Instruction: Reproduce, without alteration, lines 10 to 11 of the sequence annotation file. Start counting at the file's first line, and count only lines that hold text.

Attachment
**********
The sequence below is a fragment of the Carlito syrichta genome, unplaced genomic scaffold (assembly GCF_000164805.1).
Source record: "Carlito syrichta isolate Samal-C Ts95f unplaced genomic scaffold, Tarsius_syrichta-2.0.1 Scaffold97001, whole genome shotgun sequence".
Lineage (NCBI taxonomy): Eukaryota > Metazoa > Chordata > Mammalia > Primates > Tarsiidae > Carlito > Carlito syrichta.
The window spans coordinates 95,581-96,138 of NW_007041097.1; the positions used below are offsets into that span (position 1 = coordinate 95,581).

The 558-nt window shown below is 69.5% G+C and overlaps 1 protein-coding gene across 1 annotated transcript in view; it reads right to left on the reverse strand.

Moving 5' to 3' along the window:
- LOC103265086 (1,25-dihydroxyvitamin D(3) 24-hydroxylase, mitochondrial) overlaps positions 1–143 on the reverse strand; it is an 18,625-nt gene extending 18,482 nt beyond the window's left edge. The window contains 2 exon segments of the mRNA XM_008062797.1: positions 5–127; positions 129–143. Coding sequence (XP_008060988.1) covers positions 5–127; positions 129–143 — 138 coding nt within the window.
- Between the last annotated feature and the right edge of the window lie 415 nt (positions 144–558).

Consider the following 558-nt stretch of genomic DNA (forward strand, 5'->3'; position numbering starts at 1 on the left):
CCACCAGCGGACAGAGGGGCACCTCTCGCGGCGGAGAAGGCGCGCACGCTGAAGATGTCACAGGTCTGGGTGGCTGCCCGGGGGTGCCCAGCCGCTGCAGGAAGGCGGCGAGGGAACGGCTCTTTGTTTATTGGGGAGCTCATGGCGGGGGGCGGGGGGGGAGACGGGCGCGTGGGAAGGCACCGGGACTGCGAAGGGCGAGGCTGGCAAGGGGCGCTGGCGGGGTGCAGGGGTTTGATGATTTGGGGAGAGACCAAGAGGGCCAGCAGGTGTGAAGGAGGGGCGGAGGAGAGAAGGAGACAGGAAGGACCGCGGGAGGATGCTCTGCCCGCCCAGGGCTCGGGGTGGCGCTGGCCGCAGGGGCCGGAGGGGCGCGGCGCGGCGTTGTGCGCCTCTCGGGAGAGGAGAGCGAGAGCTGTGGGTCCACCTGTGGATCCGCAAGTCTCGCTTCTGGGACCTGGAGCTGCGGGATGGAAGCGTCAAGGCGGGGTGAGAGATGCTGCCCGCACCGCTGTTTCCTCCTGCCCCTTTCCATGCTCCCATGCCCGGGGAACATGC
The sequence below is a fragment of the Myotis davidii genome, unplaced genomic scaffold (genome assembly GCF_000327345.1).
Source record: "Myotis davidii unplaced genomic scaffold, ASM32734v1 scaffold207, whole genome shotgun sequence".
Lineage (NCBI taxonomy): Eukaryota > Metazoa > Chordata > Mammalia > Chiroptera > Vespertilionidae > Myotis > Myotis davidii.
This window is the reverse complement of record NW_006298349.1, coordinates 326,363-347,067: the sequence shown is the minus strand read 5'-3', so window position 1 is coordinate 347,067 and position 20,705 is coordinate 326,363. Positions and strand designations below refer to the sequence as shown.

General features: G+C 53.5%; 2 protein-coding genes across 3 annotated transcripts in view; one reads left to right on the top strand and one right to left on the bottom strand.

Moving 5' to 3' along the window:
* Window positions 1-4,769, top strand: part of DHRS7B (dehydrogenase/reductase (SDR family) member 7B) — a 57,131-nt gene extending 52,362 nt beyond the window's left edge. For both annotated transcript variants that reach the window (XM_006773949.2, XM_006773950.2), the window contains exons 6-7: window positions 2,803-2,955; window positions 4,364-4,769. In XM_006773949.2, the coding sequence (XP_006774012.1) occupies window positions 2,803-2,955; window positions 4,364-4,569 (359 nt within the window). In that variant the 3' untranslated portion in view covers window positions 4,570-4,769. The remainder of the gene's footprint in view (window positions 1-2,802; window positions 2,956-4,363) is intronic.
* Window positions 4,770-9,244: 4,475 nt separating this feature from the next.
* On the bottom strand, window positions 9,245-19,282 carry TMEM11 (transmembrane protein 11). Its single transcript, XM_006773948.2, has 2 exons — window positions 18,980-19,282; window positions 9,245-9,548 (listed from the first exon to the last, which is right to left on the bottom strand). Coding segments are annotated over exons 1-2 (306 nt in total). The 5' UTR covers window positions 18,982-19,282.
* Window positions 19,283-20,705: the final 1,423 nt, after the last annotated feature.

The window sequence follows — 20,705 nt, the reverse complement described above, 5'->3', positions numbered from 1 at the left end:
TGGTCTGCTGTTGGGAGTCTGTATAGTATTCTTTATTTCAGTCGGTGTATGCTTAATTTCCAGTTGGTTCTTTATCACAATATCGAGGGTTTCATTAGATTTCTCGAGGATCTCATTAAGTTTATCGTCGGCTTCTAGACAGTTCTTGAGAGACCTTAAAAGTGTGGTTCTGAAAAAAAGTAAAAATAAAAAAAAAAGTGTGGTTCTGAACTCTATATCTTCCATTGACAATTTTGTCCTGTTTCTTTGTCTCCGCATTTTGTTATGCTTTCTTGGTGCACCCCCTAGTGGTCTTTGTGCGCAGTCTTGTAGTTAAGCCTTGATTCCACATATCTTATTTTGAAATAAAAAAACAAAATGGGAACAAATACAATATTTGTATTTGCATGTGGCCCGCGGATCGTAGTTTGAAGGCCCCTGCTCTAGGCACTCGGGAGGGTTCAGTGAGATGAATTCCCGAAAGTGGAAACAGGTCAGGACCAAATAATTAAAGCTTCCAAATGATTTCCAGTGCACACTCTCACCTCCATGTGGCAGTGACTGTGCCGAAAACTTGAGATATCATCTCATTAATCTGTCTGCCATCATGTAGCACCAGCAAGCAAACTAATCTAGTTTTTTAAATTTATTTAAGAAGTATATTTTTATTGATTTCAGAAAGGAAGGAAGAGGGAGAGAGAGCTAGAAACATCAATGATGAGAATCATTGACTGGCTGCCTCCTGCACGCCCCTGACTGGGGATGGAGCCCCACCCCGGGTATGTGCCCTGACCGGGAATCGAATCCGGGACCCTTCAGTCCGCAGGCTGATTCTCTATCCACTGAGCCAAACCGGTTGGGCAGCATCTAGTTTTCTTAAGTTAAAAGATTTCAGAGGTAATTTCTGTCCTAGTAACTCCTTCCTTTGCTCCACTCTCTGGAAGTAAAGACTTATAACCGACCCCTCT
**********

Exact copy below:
CCACCAGCGGACAGAGGGGCACCTCTCGCGGCGGAGAAGGCGCGCACGCTGAAGATGTCACAGGTCTGGGTGGCTGCCCGGGGGTGCCCAGCCGCTGCAGGAAGGCGGCGAGGGAACGGCTCTTTGTTTATTGGGGAGCTCATGGCGGGGGGCGGGGGGGGAGACGGGCGCGTGGGAAGGCACCGGGACTGCGAAGGGCGAGGCTGGCAAGGGGCGCTGGCGGGGTGCAGGGGTTTGATGATTTGGGGAGAGACCAAGAGGGCCAGCAGGTGTGAAGGAGGGGCGGAGGAGAGAAGGAGACAGGAAGGACCGCGGGAGGATGCTCTGCCCGCCCAGGGCTCGGGGTGGCGCTGGCCGCAGGGGCCGGAGGGGCGCGGCGCGGCGTTGTGCGCCTCTCGGGAGAGGAGAGCGAGAGCTGTGGGTCCACCTGTGGATCCGCAAGTCTCGCTTCTGGGACCTGGAGCTGCGGGATGGAAGCGTCAAGGCGGGGTGAGAGATGCTGCCCGCACCGCTGTTTCCTCCTGCCCCTTTCCATGCTCCCATGCCCGGGGAACATGC
The sequence below is a fragment of the Myotis davidii genome, unplaced genomic scaffold (genome assembly GCF_000327345.1).